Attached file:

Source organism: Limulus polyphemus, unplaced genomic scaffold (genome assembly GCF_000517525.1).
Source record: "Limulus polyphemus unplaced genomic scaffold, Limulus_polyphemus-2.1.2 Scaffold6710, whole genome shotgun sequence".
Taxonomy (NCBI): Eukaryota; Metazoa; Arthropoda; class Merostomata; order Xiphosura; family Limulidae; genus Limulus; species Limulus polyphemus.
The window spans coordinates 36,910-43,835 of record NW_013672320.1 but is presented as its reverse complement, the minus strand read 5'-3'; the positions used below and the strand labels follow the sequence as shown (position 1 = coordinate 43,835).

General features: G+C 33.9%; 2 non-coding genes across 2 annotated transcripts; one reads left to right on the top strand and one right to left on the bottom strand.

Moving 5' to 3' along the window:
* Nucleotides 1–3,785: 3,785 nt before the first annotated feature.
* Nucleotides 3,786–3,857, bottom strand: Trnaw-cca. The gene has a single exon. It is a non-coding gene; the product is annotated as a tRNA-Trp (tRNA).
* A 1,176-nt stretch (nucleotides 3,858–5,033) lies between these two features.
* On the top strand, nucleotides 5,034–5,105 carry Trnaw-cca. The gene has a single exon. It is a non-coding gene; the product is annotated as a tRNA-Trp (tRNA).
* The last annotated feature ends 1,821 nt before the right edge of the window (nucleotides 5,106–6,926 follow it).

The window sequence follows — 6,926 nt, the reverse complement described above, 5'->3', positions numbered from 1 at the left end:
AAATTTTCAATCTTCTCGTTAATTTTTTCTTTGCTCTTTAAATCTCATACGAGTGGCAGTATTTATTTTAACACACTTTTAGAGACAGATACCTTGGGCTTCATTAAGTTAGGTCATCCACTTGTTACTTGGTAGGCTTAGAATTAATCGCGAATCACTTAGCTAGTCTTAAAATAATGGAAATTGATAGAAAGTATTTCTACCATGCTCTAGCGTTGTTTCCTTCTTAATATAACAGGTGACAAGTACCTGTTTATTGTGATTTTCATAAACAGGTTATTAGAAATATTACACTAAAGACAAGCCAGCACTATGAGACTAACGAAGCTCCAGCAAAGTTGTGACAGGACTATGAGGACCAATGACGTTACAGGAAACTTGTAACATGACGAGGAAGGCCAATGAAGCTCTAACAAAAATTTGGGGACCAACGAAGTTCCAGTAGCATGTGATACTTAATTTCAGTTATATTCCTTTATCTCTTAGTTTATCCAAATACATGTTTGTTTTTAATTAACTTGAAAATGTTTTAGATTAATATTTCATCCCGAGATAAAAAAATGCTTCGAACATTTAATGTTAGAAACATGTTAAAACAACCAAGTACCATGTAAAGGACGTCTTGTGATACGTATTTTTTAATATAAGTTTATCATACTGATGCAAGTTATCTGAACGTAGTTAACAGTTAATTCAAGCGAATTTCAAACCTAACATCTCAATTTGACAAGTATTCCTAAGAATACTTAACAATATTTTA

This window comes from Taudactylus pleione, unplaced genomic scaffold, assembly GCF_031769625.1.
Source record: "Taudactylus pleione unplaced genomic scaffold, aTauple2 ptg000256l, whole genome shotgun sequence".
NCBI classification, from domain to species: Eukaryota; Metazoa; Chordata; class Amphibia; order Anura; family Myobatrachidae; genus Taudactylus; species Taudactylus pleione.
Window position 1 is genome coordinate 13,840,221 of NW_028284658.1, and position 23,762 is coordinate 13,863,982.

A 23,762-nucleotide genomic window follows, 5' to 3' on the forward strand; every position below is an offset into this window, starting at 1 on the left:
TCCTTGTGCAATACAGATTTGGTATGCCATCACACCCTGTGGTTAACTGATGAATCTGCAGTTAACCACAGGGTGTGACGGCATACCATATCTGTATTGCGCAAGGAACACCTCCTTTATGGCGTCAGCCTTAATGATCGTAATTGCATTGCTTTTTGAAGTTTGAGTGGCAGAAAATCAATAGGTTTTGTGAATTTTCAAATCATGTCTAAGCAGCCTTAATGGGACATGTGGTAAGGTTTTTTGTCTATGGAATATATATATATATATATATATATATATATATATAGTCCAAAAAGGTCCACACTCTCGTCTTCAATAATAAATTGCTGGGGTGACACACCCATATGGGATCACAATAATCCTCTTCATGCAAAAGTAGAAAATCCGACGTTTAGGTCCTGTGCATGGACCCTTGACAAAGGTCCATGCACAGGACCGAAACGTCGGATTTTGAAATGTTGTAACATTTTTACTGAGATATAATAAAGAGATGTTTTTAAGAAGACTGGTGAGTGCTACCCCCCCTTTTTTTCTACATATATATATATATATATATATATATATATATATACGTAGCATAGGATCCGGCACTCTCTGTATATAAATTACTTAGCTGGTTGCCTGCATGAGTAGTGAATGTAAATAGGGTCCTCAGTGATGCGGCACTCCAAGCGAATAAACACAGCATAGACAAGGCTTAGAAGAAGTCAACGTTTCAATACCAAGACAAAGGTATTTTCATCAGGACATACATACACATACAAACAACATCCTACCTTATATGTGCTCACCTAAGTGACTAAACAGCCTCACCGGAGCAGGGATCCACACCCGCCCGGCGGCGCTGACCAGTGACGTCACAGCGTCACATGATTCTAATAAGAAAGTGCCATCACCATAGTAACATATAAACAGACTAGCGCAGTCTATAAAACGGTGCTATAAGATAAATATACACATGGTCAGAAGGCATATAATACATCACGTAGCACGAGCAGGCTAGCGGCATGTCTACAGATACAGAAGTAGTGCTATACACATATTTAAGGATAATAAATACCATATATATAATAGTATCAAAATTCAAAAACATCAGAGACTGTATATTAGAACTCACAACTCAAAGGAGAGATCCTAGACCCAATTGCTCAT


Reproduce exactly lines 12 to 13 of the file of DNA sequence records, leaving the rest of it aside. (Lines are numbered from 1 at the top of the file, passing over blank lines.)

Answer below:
The window sequence follows — 6,926 nt, the reverse complement described above, 5'->3', positions numbered from 1 at the left end:
AAATTTTCAATCTTCTCGTTAATTTTTTCTTTGCTCTTTAAATCTCATACGAGTGGCAGTATTTATTTTAACACACTTTTAGAGACAGATACCTTGGGCTTCATTAAGTTAGGTCATCCACTTGTTACTTGGTAGGCTTAGAATTAATCGCGAATCACTTAGCTAGTCTTAAAATAATGGAAATTGATAGAAAGTATTTCTACCATGCTCTAGCGTTGTTTCCTTCTTAATATAACAGGTGACAAGTACCTGTTTATTGTGATTTTCATAAACAGGTTATTAGAAATATTACACTAAAGACAAGCCAGCACTATGAGACTAACGAAGCTCCAGCAAAGTTGTGACAGGACTATGAGGACCAATGACGTTACAGGAAACTTGTAACATGACGAGGAAGGCCAATGAAGCTCTAACAAAAATTTGGGGACCAACGAAGTTCCAGTAGCATGTGATACTTAATTTCAGTTATATTCCTTTATCTCTTAGTTTATCCAAATACATGTTTGTTTTTAATTAACTTGAAAATGTTTTAGATTAATATTTCATCCCGAGATAAAAAAATGCTTCGAACATTTAATGTTAGAAACATGTTAAAACAACCAAGTACCATGTAAAGGACGTCTTGTGATACGTATTTTTTAATATAAGTTTATCATACTGATGCAAGTTATCTGAACGTAGTTAACAGTTAATTCAAGCGAATTTCAAACCTAACATCTCAATTTGACAAGTATTCCTAAGAATACTTAACAATATTTTA